The responsibilities of the tracker 130 are generally limited to helping peers (i.e., users) find each other. Typically, the tracker 130 returns a random list of peers to each user. In order to keep track of the files and file pieces held by each user 110, 120, the BitTorrent file distribution system 100 divides files into pieces of fixed size, typically a quarter megabyte. Each downloader 110, 120 reports to all of its peers via the tracker 130, the pieces held by the respective downloader 110, 120. Generally, each peer sends bit torrent tracker messages 165 to the tracker 130. To verify data integrity, a hash of each piece can be included in the .torrent file 114, and a given peer does not report that it has a given piece until the corresponding hash has been validated.

On the receiver side 120, the receiver 120 reads the web page on the tracker web site 160 with .torrent file 114 attached and uses the browser 126 to click on the .torrent file. As a result, the BitTorrent client 128 is launched on the receiver 120 and the .torrent file 124 is provided to the client process 128. In addition, the BitTorrent client 128 initiates a “Leech” server 122 that allows the receiver 120 to connect to the public tracker 130. In this manner, the file 105 is sent from the “seed” 112 to the “leech” 122 via connection 150, such as an offline peer-to-peer connection or swarm delivery, in a known manner. The file copy 105 can then be opened by the receiver 120, for example, using an operating system function.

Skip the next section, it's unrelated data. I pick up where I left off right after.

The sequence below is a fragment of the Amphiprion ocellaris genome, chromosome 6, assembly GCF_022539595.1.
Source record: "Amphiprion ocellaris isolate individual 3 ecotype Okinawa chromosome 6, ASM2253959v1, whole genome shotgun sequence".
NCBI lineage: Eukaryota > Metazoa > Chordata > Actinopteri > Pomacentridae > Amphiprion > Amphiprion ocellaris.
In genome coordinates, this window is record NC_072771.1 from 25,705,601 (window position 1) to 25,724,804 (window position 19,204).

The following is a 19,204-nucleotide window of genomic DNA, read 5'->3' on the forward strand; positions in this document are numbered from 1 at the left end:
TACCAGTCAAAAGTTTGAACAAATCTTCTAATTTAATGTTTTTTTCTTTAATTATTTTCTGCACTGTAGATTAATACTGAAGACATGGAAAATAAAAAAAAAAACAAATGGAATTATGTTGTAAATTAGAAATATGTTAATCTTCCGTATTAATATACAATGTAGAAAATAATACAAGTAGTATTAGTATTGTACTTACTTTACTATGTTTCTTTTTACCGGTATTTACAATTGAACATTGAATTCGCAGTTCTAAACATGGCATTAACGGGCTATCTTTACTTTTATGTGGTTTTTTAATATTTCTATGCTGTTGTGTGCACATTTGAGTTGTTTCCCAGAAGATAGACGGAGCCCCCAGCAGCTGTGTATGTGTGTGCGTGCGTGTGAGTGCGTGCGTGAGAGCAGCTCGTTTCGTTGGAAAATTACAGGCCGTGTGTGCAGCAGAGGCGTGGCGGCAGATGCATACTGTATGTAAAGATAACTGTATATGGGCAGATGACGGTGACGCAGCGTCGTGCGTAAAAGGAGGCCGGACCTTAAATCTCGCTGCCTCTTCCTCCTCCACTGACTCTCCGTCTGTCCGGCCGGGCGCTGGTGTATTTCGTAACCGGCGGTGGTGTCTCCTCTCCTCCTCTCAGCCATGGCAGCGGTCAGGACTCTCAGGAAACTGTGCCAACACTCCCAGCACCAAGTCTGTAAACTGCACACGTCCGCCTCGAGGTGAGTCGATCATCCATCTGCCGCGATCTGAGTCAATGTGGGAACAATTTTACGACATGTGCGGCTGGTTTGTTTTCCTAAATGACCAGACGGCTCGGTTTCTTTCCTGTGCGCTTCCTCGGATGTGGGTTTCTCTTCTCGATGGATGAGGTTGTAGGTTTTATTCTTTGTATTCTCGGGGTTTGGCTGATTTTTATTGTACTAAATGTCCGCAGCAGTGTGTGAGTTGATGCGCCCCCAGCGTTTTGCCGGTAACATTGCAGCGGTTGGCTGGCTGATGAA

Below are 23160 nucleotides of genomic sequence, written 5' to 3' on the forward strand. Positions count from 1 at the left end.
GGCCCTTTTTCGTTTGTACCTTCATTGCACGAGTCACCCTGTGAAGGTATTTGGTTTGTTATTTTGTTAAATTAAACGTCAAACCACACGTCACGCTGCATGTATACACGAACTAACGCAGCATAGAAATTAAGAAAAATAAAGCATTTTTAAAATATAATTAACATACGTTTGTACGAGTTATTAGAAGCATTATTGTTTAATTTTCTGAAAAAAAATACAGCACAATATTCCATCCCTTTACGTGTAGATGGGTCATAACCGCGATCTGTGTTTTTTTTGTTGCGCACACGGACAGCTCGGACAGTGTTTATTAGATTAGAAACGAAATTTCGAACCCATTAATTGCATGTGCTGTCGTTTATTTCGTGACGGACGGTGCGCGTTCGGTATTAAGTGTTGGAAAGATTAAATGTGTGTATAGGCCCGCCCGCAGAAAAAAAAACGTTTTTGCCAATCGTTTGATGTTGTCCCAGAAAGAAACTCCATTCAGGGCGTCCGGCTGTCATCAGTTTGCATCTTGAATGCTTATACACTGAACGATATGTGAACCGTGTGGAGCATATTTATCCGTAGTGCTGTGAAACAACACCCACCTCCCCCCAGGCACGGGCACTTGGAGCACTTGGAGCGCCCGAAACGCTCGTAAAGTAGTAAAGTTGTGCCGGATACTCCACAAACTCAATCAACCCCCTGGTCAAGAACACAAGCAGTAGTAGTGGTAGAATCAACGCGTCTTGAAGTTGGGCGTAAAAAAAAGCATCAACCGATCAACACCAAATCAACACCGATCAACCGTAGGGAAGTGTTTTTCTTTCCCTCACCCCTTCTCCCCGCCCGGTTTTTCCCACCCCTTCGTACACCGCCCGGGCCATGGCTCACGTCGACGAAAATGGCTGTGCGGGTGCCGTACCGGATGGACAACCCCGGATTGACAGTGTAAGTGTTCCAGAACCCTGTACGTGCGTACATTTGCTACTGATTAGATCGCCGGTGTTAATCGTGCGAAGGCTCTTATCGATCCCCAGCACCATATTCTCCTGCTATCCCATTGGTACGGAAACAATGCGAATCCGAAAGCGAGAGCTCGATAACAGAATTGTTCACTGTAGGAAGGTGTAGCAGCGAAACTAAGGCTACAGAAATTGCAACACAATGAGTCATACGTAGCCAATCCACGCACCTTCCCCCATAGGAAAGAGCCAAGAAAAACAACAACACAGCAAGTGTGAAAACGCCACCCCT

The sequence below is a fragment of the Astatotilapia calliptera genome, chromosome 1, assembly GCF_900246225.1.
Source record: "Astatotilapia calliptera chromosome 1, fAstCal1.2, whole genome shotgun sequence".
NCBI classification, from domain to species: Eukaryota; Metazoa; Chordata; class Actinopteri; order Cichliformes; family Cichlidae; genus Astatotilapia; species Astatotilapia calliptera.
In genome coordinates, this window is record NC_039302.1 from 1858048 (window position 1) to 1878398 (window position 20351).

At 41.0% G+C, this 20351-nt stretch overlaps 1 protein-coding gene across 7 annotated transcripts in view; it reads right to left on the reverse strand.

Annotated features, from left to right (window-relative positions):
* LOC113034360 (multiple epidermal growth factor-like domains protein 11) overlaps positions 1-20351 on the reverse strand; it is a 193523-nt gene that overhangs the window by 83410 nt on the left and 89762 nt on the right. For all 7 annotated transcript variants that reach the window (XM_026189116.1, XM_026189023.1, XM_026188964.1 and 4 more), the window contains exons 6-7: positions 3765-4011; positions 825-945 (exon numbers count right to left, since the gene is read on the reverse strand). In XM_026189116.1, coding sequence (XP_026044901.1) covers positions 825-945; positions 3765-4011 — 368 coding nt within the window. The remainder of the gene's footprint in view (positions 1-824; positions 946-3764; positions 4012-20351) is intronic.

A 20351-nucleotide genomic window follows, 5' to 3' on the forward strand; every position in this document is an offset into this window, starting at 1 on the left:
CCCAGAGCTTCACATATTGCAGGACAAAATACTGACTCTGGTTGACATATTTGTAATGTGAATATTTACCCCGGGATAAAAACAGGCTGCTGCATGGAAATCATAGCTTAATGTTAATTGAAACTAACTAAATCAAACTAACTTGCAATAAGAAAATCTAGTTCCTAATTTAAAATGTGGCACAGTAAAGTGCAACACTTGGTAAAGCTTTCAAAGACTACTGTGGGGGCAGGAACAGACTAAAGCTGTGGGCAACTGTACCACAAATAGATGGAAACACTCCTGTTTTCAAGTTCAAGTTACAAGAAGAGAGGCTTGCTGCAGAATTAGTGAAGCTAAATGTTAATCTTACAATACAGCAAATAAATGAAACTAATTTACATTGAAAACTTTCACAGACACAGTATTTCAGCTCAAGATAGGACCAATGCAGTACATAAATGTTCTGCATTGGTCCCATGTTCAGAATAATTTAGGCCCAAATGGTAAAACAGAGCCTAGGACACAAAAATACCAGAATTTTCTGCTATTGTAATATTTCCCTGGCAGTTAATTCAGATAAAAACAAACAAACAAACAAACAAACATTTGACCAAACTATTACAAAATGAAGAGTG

Cooperative File Distribution Around Firewall(s)

As previously indicated, if a BitTorrent receiver is offline, then the receiver is unable to share files with other users. The present invention provides a cooperative file distribution system 200, shown in FIG. 2, that employs one or more storage proxies 260-1 through 260-n (hereinafter, collectively referred to as storage proxies 260) to allow an offline receiver to obtain files or pieces thereof when the receiver comes online.

FIG. 2 is a schematic block diagram of a cooperative file distribution system 200 incorporating features of the present invention. The present invention thus uses storage nodes 260 to cache communications between two nodes 210, 220. The sender 210 deposits blocks of data into the proxy nodes 260 for subsequent retrieval by the receiver 220, and the receiver 220 can thereafter retrieve that data from the storage proxies 260. In one exemplary implementation, each piece of a file is broken into multiple, incomplete streams of data, so that no one storage proxy 260 contains a complete piece of the original data. Generally, the source data from the file 205 can be recreated only by combining data from each storage proxy 260.

In the exemplary implementation shown in FIG. 2, the cooperative file distribution system 200 employs a master storage proxy 260-M and one or more additional slave storage proxies 260-S1 through 260-SN (collectively, referred to as slave storage proxies 260-S). As discussed below in conjunction with FIGS. 3 and 4, only the master storage proxy 260-M interacts with the sender 210 and the master storage proxy 260-M engages the necessary slave storage proxies 260-S and relays communications to such slave storage proxies 260-S.